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Lizzie Darlington

November 9th, 2015

Choosing a master’s degree


Estimated reading time: 5 minutes

Lizzie Darlington

November 9th, 2015

Choosing a master’s degree


Estimated reading time: 5 minutes

Deciding whether to do a master’s degree and choosing your course is not something to be taken lightly. To follow up our blog on thinking about postgraduate study, we’ve put together advice on what to consider when choosing a master’s degree.

First, it’s important to consider your motivations for doing further study. For example you’re doing it because:

  • you love the subject and want to study more in this area
  • you want to develop specialist knowledge in a particular area or higher level research skills (consider the reasons behind you wanting to develop this specialist knowledge and where this might be useful in the job market)
  • the qualification is a requirement for the job eg. a professional qualification such as a law conversion (GDL) or teaching qualification (PGCE)
  • you want to aim for a career in academia ie. you plan on doing a PhD in the future
  • you want to change direction of study
  • it will increase your job opportunities (remember a postgraduate qualification doesn’t always give you an advantage over an undergraduate degree and on its own might not be enough to secure your dream job)

It’s important to reality check these assumptions and ask yourself if further study is the only route, or whether your requirements for doing a master’s can be met by other means. Remember you can get one-to-one advice from one of our careers consultants if you want to talk through your ideas.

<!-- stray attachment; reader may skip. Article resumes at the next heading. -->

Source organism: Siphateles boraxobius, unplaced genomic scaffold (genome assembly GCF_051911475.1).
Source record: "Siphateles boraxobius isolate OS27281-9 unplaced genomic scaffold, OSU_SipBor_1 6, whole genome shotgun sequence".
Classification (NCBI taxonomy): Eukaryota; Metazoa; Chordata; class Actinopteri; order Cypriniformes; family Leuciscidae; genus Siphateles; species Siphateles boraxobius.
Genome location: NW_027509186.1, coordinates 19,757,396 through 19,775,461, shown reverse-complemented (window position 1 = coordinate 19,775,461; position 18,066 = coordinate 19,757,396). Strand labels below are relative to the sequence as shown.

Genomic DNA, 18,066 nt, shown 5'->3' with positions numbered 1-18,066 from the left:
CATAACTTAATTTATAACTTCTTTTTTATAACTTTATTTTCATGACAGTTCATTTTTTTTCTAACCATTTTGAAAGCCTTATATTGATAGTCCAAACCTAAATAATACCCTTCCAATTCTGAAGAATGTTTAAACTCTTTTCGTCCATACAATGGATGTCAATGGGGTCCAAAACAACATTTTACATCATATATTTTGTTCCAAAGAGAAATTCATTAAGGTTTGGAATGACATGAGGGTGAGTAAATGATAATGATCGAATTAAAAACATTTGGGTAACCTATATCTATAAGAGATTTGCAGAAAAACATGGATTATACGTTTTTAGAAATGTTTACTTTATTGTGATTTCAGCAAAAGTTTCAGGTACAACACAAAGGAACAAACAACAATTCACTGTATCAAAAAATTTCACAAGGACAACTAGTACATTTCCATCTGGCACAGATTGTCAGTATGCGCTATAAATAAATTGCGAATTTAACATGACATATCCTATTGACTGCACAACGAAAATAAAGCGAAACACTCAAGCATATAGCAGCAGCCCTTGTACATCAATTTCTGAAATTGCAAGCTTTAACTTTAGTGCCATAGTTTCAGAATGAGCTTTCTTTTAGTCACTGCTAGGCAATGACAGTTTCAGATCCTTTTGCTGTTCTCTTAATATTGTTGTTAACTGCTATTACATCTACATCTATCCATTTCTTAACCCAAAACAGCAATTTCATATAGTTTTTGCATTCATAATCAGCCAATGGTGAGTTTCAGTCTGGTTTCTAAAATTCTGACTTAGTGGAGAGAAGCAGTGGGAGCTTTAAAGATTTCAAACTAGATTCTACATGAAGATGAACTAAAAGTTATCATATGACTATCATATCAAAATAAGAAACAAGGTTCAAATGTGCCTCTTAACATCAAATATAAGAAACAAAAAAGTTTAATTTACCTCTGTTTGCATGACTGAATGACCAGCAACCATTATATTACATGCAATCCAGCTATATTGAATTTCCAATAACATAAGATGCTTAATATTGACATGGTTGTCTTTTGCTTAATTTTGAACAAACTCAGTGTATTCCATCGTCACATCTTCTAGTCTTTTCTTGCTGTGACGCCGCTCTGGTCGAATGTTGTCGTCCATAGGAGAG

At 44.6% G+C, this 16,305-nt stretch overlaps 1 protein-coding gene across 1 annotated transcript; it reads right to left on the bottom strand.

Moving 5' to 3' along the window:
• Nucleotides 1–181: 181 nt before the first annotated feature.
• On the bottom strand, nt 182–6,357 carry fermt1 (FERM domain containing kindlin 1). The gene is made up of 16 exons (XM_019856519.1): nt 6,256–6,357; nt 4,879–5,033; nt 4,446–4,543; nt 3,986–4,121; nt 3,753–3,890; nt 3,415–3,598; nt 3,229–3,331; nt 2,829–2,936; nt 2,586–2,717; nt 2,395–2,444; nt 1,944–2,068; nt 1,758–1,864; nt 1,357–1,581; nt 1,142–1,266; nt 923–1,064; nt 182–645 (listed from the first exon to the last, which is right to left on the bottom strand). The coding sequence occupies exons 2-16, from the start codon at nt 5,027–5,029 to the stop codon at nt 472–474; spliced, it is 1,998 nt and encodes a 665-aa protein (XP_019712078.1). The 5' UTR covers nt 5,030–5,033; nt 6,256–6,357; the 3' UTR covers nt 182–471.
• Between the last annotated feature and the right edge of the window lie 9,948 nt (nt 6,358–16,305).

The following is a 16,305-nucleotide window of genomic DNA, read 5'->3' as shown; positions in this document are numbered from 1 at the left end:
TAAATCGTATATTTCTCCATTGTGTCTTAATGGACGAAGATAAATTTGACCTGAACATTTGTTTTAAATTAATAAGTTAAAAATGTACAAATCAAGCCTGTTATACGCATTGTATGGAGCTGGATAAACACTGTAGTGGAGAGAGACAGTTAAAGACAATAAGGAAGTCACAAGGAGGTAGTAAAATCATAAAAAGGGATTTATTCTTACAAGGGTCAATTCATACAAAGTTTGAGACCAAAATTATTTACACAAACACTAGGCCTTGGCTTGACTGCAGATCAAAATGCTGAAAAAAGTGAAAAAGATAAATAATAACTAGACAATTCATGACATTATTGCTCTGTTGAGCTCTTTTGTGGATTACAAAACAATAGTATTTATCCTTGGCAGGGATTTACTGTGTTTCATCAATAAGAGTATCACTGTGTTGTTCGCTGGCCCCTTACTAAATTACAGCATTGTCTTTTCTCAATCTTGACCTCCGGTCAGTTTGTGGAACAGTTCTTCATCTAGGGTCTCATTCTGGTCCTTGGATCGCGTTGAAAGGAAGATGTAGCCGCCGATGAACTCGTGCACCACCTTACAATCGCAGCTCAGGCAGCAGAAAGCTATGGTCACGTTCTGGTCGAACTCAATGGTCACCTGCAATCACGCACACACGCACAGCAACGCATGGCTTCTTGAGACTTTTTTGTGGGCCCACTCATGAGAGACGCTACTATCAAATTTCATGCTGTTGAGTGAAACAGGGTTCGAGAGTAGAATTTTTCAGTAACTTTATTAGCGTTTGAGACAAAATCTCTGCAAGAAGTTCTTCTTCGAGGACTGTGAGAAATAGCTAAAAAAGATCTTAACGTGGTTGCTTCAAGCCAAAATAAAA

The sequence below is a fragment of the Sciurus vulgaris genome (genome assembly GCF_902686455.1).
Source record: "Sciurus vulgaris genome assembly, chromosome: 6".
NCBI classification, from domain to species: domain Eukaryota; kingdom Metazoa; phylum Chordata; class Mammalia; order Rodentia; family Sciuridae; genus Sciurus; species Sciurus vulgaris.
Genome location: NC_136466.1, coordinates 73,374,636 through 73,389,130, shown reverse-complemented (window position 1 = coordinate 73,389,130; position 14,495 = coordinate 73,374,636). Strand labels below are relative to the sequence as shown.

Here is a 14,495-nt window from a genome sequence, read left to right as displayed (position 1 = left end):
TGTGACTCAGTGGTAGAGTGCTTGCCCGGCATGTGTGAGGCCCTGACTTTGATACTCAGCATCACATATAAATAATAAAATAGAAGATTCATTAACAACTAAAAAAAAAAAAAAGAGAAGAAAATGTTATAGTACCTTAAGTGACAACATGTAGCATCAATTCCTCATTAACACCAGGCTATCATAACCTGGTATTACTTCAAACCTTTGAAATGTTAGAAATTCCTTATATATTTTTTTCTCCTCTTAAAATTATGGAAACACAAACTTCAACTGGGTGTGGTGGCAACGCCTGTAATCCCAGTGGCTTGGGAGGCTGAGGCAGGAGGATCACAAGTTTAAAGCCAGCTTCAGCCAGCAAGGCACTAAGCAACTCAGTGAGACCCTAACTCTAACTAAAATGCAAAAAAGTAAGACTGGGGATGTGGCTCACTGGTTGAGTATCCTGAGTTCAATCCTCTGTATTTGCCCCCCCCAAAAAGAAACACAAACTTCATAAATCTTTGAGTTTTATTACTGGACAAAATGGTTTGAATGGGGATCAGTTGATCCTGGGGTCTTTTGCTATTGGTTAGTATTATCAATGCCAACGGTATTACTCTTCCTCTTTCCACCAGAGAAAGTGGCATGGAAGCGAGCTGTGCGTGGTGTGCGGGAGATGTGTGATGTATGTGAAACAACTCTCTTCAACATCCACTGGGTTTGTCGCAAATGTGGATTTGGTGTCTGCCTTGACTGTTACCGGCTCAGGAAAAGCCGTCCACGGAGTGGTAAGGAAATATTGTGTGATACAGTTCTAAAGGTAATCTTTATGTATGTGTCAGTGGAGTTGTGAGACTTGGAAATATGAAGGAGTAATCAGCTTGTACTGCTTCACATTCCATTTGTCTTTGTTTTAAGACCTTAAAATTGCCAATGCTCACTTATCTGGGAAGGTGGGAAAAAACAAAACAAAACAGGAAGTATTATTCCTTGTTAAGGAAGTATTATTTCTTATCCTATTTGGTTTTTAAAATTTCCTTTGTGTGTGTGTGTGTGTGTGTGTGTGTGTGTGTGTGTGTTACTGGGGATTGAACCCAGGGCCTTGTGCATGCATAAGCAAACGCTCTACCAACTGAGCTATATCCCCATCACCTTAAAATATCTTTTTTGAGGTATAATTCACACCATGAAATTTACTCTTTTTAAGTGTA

Once you have decided further study is for you it is important to consider the following aspects:

The style of course

Perhaps you’d like to do a taught master’s (MA or MSc) similar to your undergraduate degree with lectures, exams and a dissertation. There is often the option to miss out the dissertation and finish with a postgraduate diploma as well.

You may have also considered a Master’s of Business Administration (MBA). These expensive, intense courses are aimed at management level professionals with a few years of post-graduation experience and aim to produce the business leaders of the future.

Or would you prefer a research master’s (MRes or MPhil) where you have very few lectures and instead work towards your own research proposal? This can be good preparation for a PhD or other research careers.

You’ll also need to consider how many contact hours you’ll get and whether you’d like to complete your course full-time or part-time. Part-time can be a good option if you would like to combine work and study.

The university

Does the institution have a good reputation? How does it perform in the league tables such as the Guardian, Times, Complete University Guide and QS rankings. What are the facilities like such as the student union, sports facilities, library, accommodation, careers service etc.? Is it a diverse and multi-cultural community where you can meet people from all over the world with varied backgrounds? Is there a dedicated graduate school looking after the needs of postgraduates? Do they utilise the latest technology such as lecture capture and what is the virtual learning environment provision (Blackboard, Moodle etc.) like?